The Cloud Storage Marketplace

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The Cloud Storage

by Michael Gariffo

Docid: 00021012

Publication Date: 2101

Report Type: MARKET


One of the simplest but most important steps that anyone – from private consumers
to multinational enterprises – can take to insure their digital well-being is to back
up their data. For the first few decades of personal computing, this meant using
a physical storage drive to duplicate and retain valuable information, a process that
was usually costly and always tedious. In more recent years, a new
option – cloud-based storage – has emerged. These solutions provide off-site
backup of any and all user data, offering a level of uptime assurance
and redundancy that would be otherwise unattainable for many businesses, let alone most
private consumers. This report examines the most popular of the currently
available offerings, with special attention paid to the inherent benefits,
drawbacks, and the cost of each.

Report Contents:

Why Cloud Storage?

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The first question often asked about using cloud storage services is
something along the lines of "Why should I pay a monthly fee
to store my data when I could just buy a portable hard drive once and store it
forever?" On-site personal backups may very well be the best
option for some individuals. However, in the case of most private consumers and
businesses, the benefits of cloud storage are myriad and undeniable enough that
the advantages should far outweigh the costs involved. Below is a list of the most important
positives cloud-based storage
solutions have over personal, on-site backups. 

  • Accessibility – When data is stored on a physical drive, that drive
    must always be present for its data to be accessed. However, when data is
    stored in the cloud, a user can access it from anywhere in the world where
    there is an
    active Internet connection. Not only does this ensure that needed data will
    always be present, but it provides constant access on a scale that would simply be impractical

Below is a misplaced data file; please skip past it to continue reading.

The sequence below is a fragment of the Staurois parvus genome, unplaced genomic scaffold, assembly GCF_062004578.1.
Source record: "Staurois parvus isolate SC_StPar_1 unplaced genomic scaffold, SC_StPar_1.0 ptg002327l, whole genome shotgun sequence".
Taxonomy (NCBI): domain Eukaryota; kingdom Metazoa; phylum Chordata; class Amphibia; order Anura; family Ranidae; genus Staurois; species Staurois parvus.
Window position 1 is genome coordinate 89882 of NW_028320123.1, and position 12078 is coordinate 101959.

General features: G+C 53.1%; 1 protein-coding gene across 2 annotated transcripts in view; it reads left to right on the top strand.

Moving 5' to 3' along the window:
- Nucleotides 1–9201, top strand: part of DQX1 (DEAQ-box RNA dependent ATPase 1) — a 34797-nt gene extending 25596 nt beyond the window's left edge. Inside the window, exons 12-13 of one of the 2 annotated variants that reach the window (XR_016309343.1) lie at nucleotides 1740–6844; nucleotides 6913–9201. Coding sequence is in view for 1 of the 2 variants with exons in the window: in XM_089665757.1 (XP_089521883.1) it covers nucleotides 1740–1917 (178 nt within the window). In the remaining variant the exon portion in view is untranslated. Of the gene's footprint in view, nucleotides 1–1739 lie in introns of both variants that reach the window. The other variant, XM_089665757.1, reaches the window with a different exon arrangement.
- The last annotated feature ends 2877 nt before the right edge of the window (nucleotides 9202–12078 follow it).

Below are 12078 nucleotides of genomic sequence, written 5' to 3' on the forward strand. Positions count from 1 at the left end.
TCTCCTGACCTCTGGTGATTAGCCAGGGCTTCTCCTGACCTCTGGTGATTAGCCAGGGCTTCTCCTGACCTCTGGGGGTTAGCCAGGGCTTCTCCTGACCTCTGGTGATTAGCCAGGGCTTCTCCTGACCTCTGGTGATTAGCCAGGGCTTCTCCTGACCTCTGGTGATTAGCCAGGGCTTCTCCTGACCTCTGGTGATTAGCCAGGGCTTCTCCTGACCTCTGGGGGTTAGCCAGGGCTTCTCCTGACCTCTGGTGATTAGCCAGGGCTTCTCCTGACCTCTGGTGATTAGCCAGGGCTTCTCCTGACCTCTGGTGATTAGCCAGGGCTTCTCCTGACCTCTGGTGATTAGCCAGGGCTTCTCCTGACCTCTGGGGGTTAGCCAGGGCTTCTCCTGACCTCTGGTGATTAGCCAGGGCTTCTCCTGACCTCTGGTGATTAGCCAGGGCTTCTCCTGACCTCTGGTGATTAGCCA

compared to physical storage
    drives. Yes, hard drives are becoming larger and cheaper than ever, but it
    would still be quite impossible to carry enough of them around on a daily
    basis to match the hundreds of gigabytes or even terabytes of space a
    cloud-based service can offer. 
  • Redundancy – Drives fail. This is a sad and often catastrophic fact
    of life. When a drive fails, it usually takes at least a portion of the data
    stored with it when it goes. Although it is often possible to recover
    some or even all of the lost data, the process is extremely costly and
    well out of the reach of most private consumers and smaller businesses. This
    makes it of the utmost importance to guarantee that multiple copies of
    important data always exist. As even a single duplicate could also suffer a
    simultaneous failure, it is recommended to keep a backup of the backup, so
    to speak. This renders an already costly proposition completely impossible
    for many consumers and businesses. However, for cloud storage service
    providers, redundancy is a basic component. Data stored with one of these
    services will be duplicated across many more drives than a single user could
    ever afford and will exist at multiple locations should any one or even
    two copies somehow be destroyed. 
  • Scalability – Determining how much digital storage space is needed
    can be a tricky thing. Every user knows the headache of buying a new drive
    that they believe will have more than enough room, only to quickly fill the